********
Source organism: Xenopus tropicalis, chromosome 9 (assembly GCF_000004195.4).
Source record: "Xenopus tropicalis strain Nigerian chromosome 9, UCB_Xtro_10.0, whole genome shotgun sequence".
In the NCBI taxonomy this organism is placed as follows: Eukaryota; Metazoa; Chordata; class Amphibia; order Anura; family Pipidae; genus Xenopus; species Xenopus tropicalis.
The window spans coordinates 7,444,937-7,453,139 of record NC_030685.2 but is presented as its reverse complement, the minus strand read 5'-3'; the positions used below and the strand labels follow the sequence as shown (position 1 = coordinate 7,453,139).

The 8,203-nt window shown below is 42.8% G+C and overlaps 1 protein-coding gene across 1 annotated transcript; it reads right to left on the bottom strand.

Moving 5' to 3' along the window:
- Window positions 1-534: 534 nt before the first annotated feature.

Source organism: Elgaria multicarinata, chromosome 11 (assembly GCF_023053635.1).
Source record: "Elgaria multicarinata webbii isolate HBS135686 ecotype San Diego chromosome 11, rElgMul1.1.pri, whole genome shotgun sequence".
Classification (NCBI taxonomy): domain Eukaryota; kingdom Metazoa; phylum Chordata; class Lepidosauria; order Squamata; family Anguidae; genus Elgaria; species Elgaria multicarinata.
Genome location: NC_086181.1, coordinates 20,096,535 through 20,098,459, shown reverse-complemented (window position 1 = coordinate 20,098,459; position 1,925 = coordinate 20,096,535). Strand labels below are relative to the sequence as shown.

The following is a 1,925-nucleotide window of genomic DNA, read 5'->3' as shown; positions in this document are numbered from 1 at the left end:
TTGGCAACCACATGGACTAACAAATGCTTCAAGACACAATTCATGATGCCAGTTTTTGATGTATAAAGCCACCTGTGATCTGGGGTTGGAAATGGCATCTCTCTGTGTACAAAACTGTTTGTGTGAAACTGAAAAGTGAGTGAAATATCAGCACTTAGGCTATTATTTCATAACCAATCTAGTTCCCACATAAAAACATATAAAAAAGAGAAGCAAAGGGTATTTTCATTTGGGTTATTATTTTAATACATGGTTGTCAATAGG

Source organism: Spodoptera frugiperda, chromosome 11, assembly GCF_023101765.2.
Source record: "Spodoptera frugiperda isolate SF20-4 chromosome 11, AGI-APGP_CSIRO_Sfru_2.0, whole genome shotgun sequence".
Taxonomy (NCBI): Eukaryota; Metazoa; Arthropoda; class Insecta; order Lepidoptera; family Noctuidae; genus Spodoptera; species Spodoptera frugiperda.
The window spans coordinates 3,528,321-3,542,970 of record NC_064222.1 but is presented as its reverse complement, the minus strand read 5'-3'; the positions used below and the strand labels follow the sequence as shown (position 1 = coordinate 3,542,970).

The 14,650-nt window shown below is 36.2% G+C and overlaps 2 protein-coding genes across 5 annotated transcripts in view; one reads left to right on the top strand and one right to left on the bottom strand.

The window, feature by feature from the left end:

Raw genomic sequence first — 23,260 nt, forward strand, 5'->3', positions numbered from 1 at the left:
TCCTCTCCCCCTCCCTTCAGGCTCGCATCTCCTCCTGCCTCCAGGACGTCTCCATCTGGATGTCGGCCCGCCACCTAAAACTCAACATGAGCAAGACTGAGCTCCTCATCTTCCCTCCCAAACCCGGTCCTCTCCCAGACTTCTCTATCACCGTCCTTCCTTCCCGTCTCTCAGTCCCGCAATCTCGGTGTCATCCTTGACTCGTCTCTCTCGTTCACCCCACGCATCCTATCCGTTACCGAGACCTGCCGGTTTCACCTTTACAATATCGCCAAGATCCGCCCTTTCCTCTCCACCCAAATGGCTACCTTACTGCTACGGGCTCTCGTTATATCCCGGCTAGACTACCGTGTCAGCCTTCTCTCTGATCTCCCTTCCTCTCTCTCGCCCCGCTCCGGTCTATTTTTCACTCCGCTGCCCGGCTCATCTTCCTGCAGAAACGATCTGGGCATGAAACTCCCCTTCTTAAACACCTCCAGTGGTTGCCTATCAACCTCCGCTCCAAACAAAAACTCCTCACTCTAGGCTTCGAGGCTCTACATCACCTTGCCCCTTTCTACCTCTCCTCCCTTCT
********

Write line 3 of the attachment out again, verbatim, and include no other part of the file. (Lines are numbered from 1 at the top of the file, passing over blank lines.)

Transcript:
In the NCBI taxonomy this organism is placed as follows: Eukaryota; Metazoa; Chordata; class Amphibia; order Anura; family Pipidae; genus Xenopus; species Xenopus tropicalis.